Fired deputy Daniel Willis found not guilty of murder

Daniel Willis

BASTROP, Texas (KXAN) — A visiting judge from Waller County found former Bastrop County Sheriff’s Office deputy Daniel Willis not guilty of murder for shooting and killing 47-year-old Yvette Smith in February 2014.

Judge Albert McCaig made brief comments about the difficulty of the situation that resulted in Smith’s death and the decision on whether Willis acted within the “objectively reasonable” standard for lethal force.

“Regardless of the decision I make here today, there will be a lot of commentary made about my decision,” said McCaig. He then recited a Theodore Roosevelt quote before declaring Willis not guilty. Moments after the verdict, one of Smith’s family members got up out of his seat and began screaming, “That’s b——t.” Others ran from the courtroom crying. One woman collapsed to her knees just outside the courthouse.

During his remarks, McCaig eluded to the actions of Willie and Chris Thomas. In the 911 call, a woman indicated the two men were fighting and a gun was involved. McCaig said if not for the actions of those two men, there would have been a different outcome to the situation that resulted in Smith’s death. Defense attorney Robert McCabe echoed that sentiment.

“Daniel Willis was not driving around looking for trouble. This is two men fighting with weapons in a violent encounter when 911 was called,” said McCabe. “Had they not acted like fools, Daniel Willis would not have been called.”

Last year, a mistrial occurred when jurors could not reach a unanimous decision, but they were split 8-4 in favor of finding Willis guilty. Prior to the verdict, Judge McCaig said he does not answer to political correctness, the media, or politicians. Instead, he said he ruled based on the law. Robert McCabe thinks that may have been the contrast in the judge’s findings compared to the jury

“Jurors can be swayed by experience, emotions, local citizens. They are swayed by things they hear and see.”

McCabe said Willis has not discussed his future, but said he would not seek to regain his job with Bastrop County Sheriff’s Office. Instead, he said Willis would spend some time with his family and put the nightmare of the last two years behind him.

“He has been a political scapegoat for Bastrop County for the last two years and he is ready to move on with his life.”


During closing arguments, the state and special prosecutor Forrest Sanderson said although police work is a noble profession, every profession has bad apples and things that need to be corrected.

Yvette Smith
Yvette Smith

“[Willis] had plenty of cover and time to safely evaluate the situation,” said Sanderson. The prosecution argued Willis’ version of the events and the actions he took that night were “fictitious events in his own mind” and do not fit the reasonably objective standard for self-defense and use of lethal of force.”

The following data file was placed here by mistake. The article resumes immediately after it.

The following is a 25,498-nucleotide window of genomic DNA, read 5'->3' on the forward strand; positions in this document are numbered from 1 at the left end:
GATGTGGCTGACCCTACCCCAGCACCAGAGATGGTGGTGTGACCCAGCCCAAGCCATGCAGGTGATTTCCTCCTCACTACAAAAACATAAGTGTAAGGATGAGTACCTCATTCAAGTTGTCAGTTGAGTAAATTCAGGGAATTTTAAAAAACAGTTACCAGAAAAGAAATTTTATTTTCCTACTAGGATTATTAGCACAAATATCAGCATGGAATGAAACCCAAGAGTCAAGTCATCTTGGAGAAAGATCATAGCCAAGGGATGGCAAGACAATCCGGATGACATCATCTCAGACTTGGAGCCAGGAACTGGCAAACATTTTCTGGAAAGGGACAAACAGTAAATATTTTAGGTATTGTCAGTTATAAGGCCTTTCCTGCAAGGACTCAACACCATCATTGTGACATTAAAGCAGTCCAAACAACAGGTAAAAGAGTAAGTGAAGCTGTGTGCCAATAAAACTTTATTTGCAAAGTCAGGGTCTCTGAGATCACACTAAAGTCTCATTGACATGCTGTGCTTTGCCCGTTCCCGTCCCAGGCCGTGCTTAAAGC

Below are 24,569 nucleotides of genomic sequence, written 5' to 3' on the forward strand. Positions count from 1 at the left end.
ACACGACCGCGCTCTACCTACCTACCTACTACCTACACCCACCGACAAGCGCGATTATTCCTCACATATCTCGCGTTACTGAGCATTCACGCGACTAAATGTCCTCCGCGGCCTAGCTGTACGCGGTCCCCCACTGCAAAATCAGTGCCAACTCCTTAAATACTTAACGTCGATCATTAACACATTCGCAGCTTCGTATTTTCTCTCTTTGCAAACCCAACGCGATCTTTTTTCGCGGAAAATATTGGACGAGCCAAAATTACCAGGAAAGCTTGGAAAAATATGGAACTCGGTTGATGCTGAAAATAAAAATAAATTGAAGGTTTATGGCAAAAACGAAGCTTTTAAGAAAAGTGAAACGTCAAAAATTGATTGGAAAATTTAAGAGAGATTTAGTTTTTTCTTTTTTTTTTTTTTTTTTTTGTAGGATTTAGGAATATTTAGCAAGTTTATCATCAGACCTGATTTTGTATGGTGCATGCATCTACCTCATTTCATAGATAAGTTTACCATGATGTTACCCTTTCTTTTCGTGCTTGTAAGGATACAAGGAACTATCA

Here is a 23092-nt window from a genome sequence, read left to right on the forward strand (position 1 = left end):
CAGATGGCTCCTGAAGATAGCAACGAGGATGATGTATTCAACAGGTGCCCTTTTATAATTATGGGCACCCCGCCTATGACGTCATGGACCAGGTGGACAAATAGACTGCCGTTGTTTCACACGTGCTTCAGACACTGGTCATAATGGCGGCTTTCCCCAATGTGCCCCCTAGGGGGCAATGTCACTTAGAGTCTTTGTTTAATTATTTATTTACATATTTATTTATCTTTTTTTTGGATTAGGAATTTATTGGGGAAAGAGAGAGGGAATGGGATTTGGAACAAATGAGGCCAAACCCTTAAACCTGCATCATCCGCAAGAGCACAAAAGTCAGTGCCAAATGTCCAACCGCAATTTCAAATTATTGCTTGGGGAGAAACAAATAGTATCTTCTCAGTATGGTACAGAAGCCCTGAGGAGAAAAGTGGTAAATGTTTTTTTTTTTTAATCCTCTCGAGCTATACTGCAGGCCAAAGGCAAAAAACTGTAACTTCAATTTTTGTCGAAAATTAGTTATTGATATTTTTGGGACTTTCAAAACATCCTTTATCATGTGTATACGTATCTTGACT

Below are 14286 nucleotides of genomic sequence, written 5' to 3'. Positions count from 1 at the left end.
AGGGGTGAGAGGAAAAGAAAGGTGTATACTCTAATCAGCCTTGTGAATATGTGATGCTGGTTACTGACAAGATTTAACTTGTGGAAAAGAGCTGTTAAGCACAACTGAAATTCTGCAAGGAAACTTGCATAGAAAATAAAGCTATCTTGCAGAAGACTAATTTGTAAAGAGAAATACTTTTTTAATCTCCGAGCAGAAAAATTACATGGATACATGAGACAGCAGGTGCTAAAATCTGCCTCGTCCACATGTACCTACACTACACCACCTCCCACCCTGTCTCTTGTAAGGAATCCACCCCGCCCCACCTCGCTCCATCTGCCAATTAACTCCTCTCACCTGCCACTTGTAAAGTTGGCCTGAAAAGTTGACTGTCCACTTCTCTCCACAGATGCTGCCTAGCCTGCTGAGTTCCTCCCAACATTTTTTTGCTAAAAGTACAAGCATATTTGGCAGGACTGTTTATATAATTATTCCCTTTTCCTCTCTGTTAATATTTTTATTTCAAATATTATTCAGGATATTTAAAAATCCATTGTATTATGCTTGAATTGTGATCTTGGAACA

The defense countered by saying Willis was entering a dangerous situation, one where three people called 911 requesting the help of a deputy. Though Yvette Smith was not armed, defense attorney Robert McCabe argued dashcam video shows Willis ducking and taking cover, actions consistent with having a gun pointed at you. Willis has said he saw something shiny in Yvette Smith’s hands and the initial call to dispatch said there was a fight involving a gun at the home.

“The state wants to make this entire case about 3.47 seconds of video tape. The court must examine all the facts and circumstances,” said McCabe. “Action always beats reaction and if you wait, you die.”

On Feb. 16, 2014, Willis was responding to a fight between two men. When he arrived to the house, authorities say he shot Smith twice when she walked onto the porch. The Bastrop County Sheriff’s Office originally claimed Smith was armed, but later said she had no weapons on her. Four months later, Willis was charged with murder and fired from the force.

The first trial was declared a mistrial because of a hung jury, although the jurors did reveal they were split 8-4 in favor of guilty. Willis opted for a bench trial this time around. Judge McCaig Jr. will determine his guilt or innocence.

The family of Yvette Smith settled a lawsuit against Bastrop County last April for $1.2 million. The lawsuit claimed the county was negligent in hiring Willis.

An investigation following the shooting found that supervisors within the department had altered Willis’ training records. A lieutenant and sergeant were both suspended and demoted for those changes. provides commenting to allow for constructive discussion on the stories we cover. In order to comment here, you acknowledge you have read and agreed to our Terms of Service. Users who violate these terms, including use of vulgar language or racial slurs, will be banned. If you see an inappropriate comment, please flag it for our moderators to review.

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